Hearing from a FIGO Fellow, Dr Takura Kanonge
Obstetric fistula is a neglected public health and human rights issue. A devastating childbirth injury that leaves women permanently incontinent unless they receive treatment by a trained, competent fistula surgeon.
The FIGO Fistula Surgery Training Initiative is a globally recognised, pioneering programme training fistula surgeons and care teams in countries where fistula occurs. Our 64 trainee surgeons - FIGO Fellows - provide life-transforming care in some of the world’s most underserved regions and are working hard to close the fistula treatment gap.
This month, we spoke to FIGO Fellow Dr Takura Kanonge from Chinhoyi Provincial Hospital in Zimbabwe about his experience as a fistula surgeon and FIGO Fellow.
Becoming a fistula surgeon through the FIGO Fistula Surgery Training Initiative
My hospital, Chinhoyi Provincial Hospital in Zimbabwe, was negatively affected by the pandemic as we cancelled most elective surgeries for nearly two years. This meant that as a trainee in fistula surgery, I lost out on learning opportunities. I would usually have received training from visiting fistula surgeons, something that happened at least once every quarter, but due to the pandemic no fistula surgeon visited our hospital for nearly two years. This challenge prompted me to seek formal training from FIGO and become an independent fistula surgeon.
Becoming a FIGO Fellow was a major highlight for me in 2022. During the placement programme, I spent six weeks attached to a team dedicated to fistula care at a FIGO Training Centre called Gynocare Women’s Hospital in Eldoret, Kenya.
At the hospital, I was led by a very experienced and humble fistula surgeon, Dr Hillary Mabeya. This placement became the push I needed to begin a journey of care for women with fistula. For six full weeks, we were in hospital on an average of 16 hours a day, learning everything from pre-operative assessment, surgical techniques, post-operative care and rehabilitation activities.
I am forever indebted to Dr Mabeya and his team, in particular Mr Samuel Munywoki, for the mentorship and coaching that I received. Mr Munywoki is a nurse practitioner who, through his vast experience and knowledge, taught me a lot during our long ward rounds and pre-operative patient assessments.
Since completing the placement, I have returned home and have managed to successfully perform two fistula surgeries independently. I am grateful to FIGO for opening the door for me to become a fully-fledged fistula surgeon.
Addressing the challenge of obstetric fistula in Zimbabwe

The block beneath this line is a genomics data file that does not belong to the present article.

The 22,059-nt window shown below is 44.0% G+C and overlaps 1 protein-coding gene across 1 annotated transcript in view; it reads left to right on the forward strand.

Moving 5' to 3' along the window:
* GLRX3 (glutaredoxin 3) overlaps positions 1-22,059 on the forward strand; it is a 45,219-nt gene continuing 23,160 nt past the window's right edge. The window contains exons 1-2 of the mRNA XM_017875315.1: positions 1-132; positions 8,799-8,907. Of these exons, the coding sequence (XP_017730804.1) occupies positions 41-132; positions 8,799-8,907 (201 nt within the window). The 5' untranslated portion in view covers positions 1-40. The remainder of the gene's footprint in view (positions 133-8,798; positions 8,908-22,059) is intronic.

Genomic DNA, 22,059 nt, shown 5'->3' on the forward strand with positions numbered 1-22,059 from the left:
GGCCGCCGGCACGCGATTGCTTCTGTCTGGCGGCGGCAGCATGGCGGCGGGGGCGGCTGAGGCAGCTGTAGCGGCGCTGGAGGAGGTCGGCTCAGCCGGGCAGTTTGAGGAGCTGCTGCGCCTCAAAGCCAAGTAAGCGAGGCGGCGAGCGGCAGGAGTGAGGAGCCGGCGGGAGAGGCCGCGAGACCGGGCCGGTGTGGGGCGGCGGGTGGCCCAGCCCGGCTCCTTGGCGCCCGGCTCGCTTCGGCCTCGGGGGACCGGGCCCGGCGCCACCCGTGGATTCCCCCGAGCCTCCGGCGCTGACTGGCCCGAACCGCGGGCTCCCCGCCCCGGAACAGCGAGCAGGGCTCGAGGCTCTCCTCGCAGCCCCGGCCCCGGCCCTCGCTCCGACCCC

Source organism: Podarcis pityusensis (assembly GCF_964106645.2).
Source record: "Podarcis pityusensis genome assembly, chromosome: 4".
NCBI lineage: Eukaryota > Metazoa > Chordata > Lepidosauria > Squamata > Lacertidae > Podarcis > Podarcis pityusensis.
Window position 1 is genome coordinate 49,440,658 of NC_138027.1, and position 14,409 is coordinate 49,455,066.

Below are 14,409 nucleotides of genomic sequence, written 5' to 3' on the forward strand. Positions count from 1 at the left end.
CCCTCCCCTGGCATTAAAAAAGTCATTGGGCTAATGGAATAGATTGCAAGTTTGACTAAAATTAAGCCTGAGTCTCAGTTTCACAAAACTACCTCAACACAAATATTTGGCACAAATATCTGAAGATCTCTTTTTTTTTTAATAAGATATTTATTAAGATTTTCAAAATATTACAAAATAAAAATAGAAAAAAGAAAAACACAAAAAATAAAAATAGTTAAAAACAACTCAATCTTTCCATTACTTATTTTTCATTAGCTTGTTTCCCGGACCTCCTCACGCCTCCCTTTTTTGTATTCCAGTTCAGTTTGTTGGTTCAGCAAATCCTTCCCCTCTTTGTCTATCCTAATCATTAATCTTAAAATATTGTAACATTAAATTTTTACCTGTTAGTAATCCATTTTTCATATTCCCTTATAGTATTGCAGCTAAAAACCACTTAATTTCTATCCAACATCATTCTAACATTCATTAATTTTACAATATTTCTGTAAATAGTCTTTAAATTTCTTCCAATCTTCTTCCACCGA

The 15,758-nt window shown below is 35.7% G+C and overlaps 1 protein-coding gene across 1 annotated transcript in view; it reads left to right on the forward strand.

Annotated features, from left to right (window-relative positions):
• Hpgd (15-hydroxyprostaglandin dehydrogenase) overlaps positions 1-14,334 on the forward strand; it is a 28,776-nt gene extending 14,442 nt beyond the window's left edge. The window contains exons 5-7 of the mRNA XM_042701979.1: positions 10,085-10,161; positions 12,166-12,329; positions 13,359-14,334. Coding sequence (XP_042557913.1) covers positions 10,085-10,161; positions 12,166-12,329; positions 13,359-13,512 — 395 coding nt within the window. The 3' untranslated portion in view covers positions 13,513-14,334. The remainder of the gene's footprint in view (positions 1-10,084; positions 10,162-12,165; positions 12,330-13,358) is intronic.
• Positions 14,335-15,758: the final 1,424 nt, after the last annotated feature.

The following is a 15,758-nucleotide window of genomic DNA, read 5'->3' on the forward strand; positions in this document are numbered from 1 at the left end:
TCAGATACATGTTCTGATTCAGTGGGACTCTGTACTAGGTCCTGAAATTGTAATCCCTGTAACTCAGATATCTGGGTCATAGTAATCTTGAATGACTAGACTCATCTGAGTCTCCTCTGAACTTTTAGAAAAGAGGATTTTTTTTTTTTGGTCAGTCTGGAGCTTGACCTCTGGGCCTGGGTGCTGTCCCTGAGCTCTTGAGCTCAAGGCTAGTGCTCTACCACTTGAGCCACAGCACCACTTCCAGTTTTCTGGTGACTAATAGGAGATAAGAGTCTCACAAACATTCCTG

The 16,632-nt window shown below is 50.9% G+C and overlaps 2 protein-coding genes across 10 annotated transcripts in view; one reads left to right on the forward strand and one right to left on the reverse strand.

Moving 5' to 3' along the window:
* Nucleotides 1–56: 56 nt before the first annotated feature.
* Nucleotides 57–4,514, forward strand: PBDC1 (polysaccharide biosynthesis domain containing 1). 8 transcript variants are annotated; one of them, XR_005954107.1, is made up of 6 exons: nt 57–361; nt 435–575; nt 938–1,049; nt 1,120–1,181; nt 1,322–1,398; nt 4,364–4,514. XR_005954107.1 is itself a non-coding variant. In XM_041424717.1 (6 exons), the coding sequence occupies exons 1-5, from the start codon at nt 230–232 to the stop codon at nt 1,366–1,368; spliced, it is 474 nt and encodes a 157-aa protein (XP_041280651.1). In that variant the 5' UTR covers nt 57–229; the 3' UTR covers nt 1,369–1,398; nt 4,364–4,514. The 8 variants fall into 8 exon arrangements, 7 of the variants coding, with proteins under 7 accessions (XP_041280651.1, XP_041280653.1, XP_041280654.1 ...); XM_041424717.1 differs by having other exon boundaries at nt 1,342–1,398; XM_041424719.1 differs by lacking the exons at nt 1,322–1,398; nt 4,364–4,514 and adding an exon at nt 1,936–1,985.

Due to under-reporting, Zimbabwe is not known as a country significantly affected by obstetric fistula. As such, women suffer for protracted periods in silence due to the lack of awareness of the condition as well as the scarcity of trained, skilled fistula surgeons. I am convinced that the best way to address fistula is through public health measures aimed at fistula prevention and ensuring access to good quality health services, including for fistula treatment.
I recently met a 42-year-old woman who visited the hospital two months after a difficult vaginal delivery that was complicated by a prolonged obstructed labour, resulting in foetal death and immediate involuntary loss of urine soon after delivery. Her labour started at a primary health care facility and after delays in the progress of her labour, she was referred to a tertiary facility.
There, she laboured for 24 hours until vacuum-assisted delivery was performed, leading to a stillborn baby. She also suffered with foot drop, a mobility problem, as a result of the obstructed labour. What is really sad is that this woman suffered the worst of labour, lost her child and was left with a “humiliating injury”, an obstetric fistula.
Being a FIGO Fellow is not only a milestone for me, but for my country as well, as one more person has been trained to help raise awareness and assist with corrective surgery, changing the lives of many women affected. Furthermore, affected women will no longer have to wait to receive treatment at the quarterly fistula camps, more fistula camps will be conducted locally because for once, in the history of our country, we have a FIGO trained resident fistula surgeon.
23 May marks the annual International Day to End Obstetric Fistula. Help FIGO to end obstetric fistula by spreading the message on social media using our resources.